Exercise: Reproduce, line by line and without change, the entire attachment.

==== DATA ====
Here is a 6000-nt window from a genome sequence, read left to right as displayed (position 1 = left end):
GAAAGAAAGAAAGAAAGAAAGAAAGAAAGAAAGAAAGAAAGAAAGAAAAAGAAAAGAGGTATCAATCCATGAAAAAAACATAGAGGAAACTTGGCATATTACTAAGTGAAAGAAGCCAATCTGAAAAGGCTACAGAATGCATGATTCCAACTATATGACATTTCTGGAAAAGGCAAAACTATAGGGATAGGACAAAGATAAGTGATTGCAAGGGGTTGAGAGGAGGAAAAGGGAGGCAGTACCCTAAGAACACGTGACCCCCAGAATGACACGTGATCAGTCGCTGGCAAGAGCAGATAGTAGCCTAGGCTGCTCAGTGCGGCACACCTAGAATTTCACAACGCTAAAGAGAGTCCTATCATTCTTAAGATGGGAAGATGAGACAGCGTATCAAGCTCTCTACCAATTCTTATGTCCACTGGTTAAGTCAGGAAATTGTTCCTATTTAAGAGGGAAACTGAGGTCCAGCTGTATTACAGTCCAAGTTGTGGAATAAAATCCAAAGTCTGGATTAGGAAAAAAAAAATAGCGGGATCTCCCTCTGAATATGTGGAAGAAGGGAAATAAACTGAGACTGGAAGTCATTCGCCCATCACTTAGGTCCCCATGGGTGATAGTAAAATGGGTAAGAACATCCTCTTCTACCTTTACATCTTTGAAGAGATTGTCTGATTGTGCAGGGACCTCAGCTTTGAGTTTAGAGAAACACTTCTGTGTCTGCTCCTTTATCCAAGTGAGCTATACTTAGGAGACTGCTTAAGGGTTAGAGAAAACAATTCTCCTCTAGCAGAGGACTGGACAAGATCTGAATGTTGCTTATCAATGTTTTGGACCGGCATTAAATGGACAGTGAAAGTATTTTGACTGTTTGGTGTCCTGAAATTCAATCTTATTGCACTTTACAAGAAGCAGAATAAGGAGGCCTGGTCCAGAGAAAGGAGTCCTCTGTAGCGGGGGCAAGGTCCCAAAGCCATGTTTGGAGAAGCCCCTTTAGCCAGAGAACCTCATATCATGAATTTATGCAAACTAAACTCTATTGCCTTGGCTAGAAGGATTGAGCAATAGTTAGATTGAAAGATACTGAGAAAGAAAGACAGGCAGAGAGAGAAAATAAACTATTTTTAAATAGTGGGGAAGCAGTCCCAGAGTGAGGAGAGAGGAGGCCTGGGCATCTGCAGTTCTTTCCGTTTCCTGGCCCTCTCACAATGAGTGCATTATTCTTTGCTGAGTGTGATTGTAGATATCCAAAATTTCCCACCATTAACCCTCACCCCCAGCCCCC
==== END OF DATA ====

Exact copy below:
Here is a 6000-nt window from a genome sequence, read left to right as displayed (position 1 = left end):
GAAAGAAAGAAAGAAAGAAAGAAAGAAAGAAAGAAAGAAAGAAAGAAAAAGAAAAGAGGTATCAATCCATGAAAAAAACATAGAGGAAACTTGGCATATTACTAAGTGAAAGAAGCCAATCTGAAAAGGCTACAGAATGCATGATTCCAACTATATGACATTTCTGGAAAAGGCAAAACTATAGGGATAGGACAAAGATAAGTGATTGCAAGGGGTTGAGAGGAGGAAAAGGGAGGCAGTACCCTAAGAACACGTGACCCCCAGAATGACACGTGATCAGTCGCTGGCAAGAGCAGATAGTAGCCTAGGCTGCTCAGTGCGGCACACCTAGAATTTCACAACGCTAAAGAGAGTCCTATCATTCTTAAGATGGGAAGATGAGACAGCGTATCAAGCTCTCTACCAATTCTTATGTCCACTGGTTAAGTCAGGAAATTGTTCCTATTTAAGAGGGAAACTGAGGTCCAGCTGTATTACAGTCCAAGTTGTGGAATAAAATCCAAAGTCTGGATTAGGAAAAAAAAAATAGCGGGATCTCCCTCTGAATATGTGGAAGAAGGGAAATAAACTGAGACTGGAAGTCATTCGCCCATCACTTAGGTCCCCATGGGTGATAGTAAAATGGGTAAGAACATCCTCTTCTACCTTTACATCTTTGAAGAGATTGTCTGATTGTGCAGGGACCTCAGCTTTGAGTTTAGAGAAACACTTCTGTGTCTGCTCCTTTATCCAAGTGAGCTATACTTAGGAGACTGCTTAAGGGTTAGAGAAAACAATTCTCCTCTAGCAGAGGACTGGACAAGATCTGAATGTTGCTTATCAATGTTTTGGACCGGCATTAAATGGACAGTGAAAGTATTTTGACTGTTTGGTGTCCTGAAATTCAATCTTATTGCACTTTACAAGAAGCAGAATAAGGAGGCCTGGTCCAGAGAAAGGAGTCCTCTGTAGCGGGGGCAAGGTCCCAAAGCCATGTTTGGAGAAGCCCCTTTAGCCAGAGAACCTCATATCATGAATTTATGCAAACTAAACTCTATTGCCTTGGCTAGAAGGATTGAGCAATAGTTAGATTGAAAGATACTGAGAAAGAAAGACAGGCAGAGAGAGAAAATAAACTATTTTTAAATAGTGGGGAAGCAGTCCCAGAGTGAGGAGAGAGGAGGCCTGGGCATCTGCAGTTCTTTCCGTTTCCTGGCCCTCTCACAATGAGTGCATTATTCTTTGCTGAGTGTGATTGTAGATATCCAAAATTTCCCACCATTAACCCTCACCCCCAGCCCCC